Julia examining a fore limb

A variety of techniques

Physiotherapy uses a variety of techniques to help the patient overcome injury and disease and so get back to normal levels of mobility and function. There is also a preventative aspect to the treatments, because when the body is working well, further damage or injury is less likely.

This programme of healing, pain relief and rehabilitation is aimed at various parts of the body including the muscles, tendons, ligaments, nerves and joints.

Physiotherapy can be used to help the following:

  • Spinal conditions such as disc disease
  • Lameness problems – at all ages, including those in overweight dogs
  • Joint problems including degenerative joint disease and arthritis
  • Soft tissue injury, ie to ligaments, tendons and muscles
  • Bone fractures
  • Neurological conditions such as nerve trauma and spinal cord trauma or disease
  • Sports injuries and performance-related difficulties in athletic or working dogs
  • Difficulty coping with certain movements such as getting up and down from lying or sitting, going up and down stairs, and reluctance to play or exercise, which can lead to weight and fitness problems

Physiotherapy can also be used:

  • Before and after surgery to help the rehabilitation process
  • As a preventative measure to minimise the risk of a problem recurring

What does Physiotherapy involve?

The vital first step in a physiotherapy treatment plan is the referral from the patient’s own veterinary surgeon. This gives the physiotherapist full details of the condition or injury, and allows the physiotherapist to decide exactly what sort of treatment is necessary.

Physiotherapists who are ACPAT members offer a comprehensive range of skills and therapies. These include:

  • Soft tissue mobilisation and manipulation techniques
  • Skeletal mobilisation and manipulation techniques
  • Myofascial trigger point therapy
  • Neurological treatment techniques
  • Electrotherapy may include: ultrasound, laser, neuro-muscular stimulation, H-wave therapy,
    interferential therapy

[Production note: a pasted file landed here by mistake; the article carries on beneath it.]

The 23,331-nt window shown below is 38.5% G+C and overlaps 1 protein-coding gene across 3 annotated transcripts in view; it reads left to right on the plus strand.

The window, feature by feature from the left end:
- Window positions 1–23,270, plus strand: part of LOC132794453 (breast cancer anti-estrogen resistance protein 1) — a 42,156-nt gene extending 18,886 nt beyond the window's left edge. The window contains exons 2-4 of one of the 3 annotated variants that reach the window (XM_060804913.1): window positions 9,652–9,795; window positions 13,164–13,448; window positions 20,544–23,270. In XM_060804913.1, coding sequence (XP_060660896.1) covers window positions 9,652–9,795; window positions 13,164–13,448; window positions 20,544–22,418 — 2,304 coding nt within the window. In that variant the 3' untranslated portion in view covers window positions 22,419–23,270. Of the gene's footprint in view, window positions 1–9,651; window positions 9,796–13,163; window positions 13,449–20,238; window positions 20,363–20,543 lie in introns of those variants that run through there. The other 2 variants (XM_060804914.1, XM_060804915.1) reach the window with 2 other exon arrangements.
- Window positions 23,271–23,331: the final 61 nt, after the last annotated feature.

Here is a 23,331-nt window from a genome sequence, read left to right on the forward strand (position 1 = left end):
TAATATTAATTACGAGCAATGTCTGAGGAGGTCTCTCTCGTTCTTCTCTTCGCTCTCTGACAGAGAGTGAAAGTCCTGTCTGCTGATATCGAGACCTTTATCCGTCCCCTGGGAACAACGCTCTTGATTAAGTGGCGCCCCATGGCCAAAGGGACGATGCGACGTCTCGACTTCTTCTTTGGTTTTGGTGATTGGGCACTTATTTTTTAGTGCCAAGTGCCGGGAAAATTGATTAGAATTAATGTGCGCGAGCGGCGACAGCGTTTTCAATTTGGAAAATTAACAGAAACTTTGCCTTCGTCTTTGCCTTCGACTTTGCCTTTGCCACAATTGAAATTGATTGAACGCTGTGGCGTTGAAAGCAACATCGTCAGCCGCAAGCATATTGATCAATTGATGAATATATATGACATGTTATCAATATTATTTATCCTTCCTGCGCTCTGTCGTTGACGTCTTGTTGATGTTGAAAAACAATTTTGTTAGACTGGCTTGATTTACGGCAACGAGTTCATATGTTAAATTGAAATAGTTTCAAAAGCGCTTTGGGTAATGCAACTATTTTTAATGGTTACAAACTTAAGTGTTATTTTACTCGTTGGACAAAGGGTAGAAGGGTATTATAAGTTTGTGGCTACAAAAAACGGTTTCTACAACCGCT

• Massage

As an ACPAT Chartered Physiotherapist, Julia’s treatment skills cover all these areas.

It’s important, too, for the physiotherapist to advise on after-care, because maintaining and building on the remedial work carried out during treatment is crucial. In all treatment sessions Julia includes advice on exercise, rehabilitation, home management and handling techniques.

The veterinary surgeon’s viewpoint

“The veterinary surgeons at Grove Lodge have worked with Julia Martin for 10 years. We have learned to appreciate the value of physiotherapy in treating pet animals for a number of conditions and have seen first-hand how animal physiotherapy can improve the outcome for many of our patients.

“We refer to Julia two distinct groups of cases. The first is the acute patient with an injury, or following surgery. These acute cases benefit from the treatments given and then Julia advises owners on the best and most appropriate exercise regimens to help their pet back to a more normal life. Julia is a regular visitor to our ward kennels to help advise the nursing team on appropriate strategies and techniques for dogs post surgery.

“The second group of patients that we refer to Julia are the older pets, mainly dogs with chronic advanced degenerative joint disease (DJD) or arthritis. As vets we can treat such cases with anti-inflammatories, neutraceuticals and other drugs, but often these animals are old and have multiple problems. I have referred many such cases to Julia over the years and without fail every owner has felt that Julia’s treatment contributed significantly to the quality of their pet’s life.

“Without doubt the dogs also enjoy the care and expertise which Julia gives to all her patients.”

Andrew Ash BVet Med, Cert SAM, MBA, MRCVS
Partner, Grove Lodge Veterinary Hospital